The New Orleans Saints are coming off a 45-7 pasting of the New York Giants, but strong finishes have not been the Saints' forte.
The Saints lost the chance at a playoff berth in 2001 when they lost the last four games of the season, then blew an almost-certain postseason spot in 2002 when they folded in the final three games of the year, against three losing-record teams.
Coach Jim Haslett was intent on making sure that didn't happen again this season, but, right on cue, the Saints fell out of playoff contention at home, against Tampa Bay, on the first Sunday in December.
What is it about the Saints and crunch time? Why does Haslett's team seem to die when the games count the most?
Jaguars fans will get a look at the late-season Saints this Sunday, when the two teams meet at Alltel Stadium for a game whose storyline is Mark Brunell's farewell. The postseason ceased to be an issue for the Jaguars early in the season, and the Saints have only the slimmest of playoff hopes. More realistically, the Saints are playing for a winning record.
Actually, the Saints and the Jaguars are similar in at least one respect: They each appear to have core players for their future, and the playoffs can become a reality if they can upgrade themselves in a few ways.
The Saints and the Jaguars each have sensational running backs. Deuce McAllister and Fred Taylor should provide the feature attraction this Sunday afternoon; a matchup between two of the best running backs the game has to offer.
McAllister leads the NFC in rushing. In just his second season as a full-time starter, McAllister may be on the verge of becoming the NFL's premier all-purpose player; a player who's as accomplished as a pass-receiver as he is as a rusher.
"There's a lot of me left to come," McAllister said. "I think my best years are ahead of me, if I can stay healthy. That's the key thing; if you can stay healthy and stay away from nagging injuries."
Taylor would attest to that. After missing 24 games in his first four years in the league, Taylor will make his 31st consecutive start this Sunday. As a result of his new-found durability, Taylor is embarking on the best season of his career.
Likewise, McAllister could become the Saints' all-time single-season rushing leader this Sunday, breaking George Rogers' record of 1,674 yards, set in 1981.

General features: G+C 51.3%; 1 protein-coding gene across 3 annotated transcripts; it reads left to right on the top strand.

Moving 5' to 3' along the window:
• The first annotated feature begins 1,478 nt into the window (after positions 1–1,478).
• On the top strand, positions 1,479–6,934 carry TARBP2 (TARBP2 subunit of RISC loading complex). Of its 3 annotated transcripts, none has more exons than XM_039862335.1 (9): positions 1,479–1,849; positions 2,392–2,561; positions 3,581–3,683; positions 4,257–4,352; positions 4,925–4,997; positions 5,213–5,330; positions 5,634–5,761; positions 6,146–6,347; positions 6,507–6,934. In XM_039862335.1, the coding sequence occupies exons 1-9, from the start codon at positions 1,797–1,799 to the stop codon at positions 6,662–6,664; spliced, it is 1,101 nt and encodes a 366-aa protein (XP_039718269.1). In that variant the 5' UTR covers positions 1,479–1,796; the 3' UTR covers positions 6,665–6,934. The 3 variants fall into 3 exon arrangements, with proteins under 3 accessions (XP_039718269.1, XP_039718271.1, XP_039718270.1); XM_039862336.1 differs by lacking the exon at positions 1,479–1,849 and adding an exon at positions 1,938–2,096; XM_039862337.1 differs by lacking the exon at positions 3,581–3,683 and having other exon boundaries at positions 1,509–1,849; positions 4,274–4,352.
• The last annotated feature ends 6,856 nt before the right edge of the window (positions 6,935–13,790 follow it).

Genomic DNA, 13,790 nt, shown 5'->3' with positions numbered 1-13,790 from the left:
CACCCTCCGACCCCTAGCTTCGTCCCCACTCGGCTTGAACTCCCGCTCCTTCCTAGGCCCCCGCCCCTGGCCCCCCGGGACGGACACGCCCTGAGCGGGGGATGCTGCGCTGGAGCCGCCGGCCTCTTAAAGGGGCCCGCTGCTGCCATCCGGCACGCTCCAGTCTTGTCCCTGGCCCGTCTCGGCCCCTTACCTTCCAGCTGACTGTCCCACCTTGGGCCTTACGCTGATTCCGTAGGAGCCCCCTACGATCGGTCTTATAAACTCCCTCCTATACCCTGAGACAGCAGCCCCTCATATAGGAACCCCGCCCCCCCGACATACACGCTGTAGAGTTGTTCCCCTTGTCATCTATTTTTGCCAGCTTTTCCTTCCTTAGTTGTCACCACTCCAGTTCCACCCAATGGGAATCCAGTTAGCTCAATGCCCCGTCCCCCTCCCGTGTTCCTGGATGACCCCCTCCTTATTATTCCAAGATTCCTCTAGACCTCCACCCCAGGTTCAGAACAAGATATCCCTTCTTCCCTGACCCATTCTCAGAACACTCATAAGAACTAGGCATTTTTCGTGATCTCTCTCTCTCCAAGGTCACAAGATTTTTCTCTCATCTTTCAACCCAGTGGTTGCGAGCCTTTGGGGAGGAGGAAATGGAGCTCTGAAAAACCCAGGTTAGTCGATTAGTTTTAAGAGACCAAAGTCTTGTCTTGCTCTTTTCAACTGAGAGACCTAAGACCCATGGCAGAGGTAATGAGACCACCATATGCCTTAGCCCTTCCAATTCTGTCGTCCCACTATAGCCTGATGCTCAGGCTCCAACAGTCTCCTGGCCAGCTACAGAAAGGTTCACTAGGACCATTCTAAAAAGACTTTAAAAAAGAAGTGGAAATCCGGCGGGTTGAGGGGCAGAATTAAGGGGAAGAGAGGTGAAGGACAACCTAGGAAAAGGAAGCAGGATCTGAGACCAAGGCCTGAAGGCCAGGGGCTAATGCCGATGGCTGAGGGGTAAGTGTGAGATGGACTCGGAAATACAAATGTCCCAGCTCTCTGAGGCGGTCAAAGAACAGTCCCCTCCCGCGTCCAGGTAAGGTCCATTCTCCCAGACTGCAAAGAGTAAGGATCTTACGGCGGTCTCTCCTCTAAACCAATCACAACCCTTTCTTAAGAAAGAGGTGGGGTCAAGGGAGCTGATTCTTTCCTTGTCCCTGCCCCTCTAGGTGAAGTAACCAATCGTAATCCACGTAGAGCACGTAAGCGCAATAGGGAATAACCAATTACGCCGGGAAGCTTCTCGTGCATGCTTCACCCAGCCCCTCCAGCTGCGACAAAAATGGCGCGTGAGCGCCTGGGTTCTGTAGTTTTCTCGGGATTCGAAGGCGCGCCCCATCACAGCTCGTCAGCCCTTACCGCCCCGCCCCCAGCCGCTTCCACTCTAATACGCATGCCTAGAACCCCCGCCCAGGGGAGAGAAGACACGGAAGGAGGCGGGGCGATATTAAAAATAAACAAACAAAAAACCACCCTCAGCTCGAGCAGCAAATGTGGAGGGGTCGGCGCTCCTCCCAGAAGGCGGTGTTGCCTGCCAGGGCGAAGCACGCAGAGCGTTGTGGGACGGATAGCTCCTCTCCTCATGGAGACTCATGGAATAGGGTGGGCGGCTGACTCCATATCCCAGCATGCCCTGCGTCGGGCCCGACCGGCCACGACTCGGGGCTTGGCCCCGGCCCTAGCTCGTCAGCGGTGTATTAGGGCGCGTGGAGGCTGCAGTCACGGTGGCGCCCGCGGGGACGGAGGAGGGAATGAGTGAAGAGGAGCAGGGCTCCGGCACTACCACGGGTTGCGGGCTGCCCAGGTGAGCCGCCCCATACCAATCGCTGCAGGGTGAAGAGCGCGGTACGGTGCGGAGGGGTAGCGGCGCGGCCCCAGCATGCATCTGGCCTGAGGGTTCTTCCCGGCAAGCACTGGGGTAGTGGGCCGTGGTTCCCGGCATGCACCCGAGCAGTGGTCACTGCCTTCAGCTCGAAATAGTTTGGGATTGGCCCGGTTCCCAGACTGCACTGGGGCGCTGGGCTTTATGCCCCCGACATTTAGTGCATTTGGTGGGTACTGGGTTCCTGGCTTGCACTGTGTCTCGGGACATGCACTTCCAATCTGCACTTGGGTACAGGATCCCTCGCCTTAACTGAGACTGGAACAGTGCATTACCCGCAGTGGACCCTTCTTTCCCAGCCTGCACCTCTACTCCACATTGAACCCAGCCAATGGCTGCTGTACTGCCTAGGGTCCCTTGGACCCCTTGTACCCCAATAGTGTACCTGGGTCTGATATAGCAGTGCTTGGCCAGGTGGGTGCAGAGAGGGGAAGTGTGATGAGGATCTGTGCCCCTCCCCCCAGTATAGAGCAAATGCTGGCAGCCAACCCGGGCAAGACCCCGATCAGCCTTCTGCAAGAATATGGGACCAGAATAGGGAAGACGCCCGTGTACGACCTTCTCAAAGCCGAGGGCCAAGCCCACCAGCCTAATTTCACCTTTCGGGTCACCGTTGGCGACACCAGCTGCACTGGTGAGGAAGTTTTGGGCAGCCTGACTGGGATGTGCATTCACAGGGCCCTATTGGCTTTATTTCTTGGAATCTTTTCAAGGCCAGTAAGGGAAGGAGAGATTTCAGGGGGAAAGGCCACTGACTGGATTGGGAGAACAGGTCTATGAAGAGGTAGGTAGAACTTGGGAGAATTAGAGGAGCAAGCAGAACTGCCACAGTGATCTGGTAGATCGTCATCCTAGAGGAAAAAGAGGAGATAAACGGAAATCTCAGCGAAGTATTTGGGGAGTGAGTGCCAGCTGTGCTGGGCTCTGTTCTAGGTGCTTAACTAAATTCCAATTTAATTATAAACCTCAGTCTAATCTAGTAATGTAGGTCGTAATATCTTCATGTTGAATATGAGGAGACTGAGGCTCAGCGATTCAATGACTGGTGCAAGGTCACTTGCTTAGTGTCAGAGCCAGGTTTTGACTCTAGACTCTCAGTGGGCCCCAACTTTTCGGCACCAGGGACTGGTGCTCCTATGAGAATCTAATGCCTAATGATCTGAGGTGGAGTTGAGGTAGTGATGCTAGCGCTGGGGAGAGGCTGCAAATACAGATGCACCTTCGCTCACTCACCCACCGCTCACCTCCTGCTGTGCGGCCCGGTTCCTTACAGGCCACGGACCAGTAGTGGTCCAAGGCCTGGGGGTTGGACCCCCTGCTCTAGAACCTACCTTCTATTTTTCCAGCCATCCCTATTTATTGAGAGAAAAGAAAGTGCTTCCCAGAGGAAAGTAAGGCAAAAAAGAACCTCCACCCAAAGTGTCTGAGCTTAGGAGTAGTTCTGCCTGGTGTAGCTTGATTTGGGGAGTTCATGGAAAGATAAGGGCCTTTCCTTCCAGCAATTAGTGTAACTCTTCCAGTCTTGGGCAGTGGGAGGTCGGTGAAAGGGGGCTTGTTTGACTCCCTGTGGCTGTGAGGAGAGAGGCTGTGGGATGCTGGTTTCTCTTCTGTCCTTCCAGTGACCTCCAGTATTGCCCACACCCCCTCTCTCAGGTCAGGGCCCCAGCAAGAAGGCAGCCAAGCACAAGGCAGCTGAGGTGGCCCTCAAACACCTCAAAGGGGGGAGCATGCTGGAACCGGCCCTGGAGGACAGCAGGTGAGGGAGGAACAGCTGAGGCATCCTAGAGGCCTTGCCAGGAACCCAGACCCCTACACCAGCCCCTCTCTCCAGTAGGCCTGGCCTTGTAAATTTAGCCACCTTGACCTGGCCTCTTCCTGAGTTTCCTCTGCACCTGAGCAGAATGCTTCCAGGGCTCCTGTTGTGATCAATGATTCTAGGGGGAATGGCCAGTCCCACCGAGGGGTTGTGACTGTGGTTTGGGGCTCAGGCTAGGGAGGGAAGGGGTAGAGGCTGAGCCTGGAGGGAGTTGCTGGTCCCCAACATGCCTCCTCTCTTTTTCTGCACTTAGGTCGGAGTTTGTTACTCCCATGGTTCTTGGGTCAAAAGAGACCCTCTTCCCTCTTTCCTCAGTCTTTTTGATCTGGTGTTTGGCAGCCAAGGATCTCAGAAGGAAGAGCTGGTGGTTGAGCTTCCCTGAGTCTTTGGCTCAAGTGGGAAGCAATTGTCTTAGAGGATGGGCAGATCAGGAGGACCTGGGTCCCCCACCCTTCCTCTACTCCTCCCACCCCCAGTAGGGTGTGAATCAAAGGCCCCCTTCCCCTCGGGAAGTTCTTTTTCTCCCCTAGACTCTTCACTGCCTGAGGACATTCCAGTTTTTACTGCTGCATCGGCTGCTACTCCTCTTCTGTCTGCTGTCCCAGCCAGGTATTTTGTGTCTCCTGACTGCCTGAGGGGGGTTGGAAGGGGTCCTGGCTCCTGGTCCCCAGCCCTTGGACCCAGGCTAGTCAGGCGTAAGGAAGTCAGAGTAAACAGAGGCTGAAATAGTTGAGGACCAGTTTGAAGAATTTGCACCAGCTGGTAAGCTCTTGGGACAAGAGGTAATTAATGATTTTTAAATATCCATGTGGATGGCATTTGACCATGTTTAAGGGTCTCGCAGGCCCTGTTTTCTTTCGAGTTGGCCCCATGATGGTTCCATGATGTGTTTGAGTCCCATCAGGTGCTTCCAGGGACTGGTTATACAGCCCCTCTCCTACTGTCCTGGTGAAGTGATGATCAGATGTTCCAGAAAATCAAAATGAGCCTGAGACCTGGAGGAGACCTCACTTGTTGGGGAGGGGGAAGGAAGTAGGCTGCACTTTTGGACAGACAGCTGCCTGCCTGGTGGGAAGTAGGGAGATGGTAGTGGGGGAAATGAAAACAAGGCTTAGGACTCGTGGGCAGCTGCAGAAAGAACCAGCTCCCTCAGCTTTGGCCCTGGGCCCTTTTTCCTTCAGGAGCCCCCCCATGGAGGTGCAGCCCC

McAllister is the player around whom the Saints will build their teams of the future. For the Saints to become a playoff team, they must improve their run-defense, and quarterback Aaron Brooks must make that final step forward necessary for him to become one of the game's elite passers.
The great puzzle to the Saints' run-defense problems is that the team has had a very sharp focus on its defensive line in three of their last four drafts. They selected defensive end Darren Howard in the second round of the 2000 draft, took defensive end Charles Grant in the first round in '02, and made defensive tackle Johnathan Sullivan the sixth player chosen in this year's draft. But, so far, no results.
Brooks rose to prominence in 2000 and continues to show flashes, but he's been as prone to bad plays as he has been to big plays. He was on his way toward a possible break-through season this year, with twice as many touchdown passes as interceptions, when he literally fumbled away the Saints' playoff chances in the 14-7 loss to the Bucs. Brooks lost three fumbles in that game – one occurred when the ball flew out of his right hand as he began his throwing motion – thus revealing a new way to lose in December.
"I'm not going to look over my shoulder. I haven't done that before and there's no reason for me to do that now," Brooks said.
But Haslett is, no doubt, looking over his shoulder. December swoons aren't conducive to job security.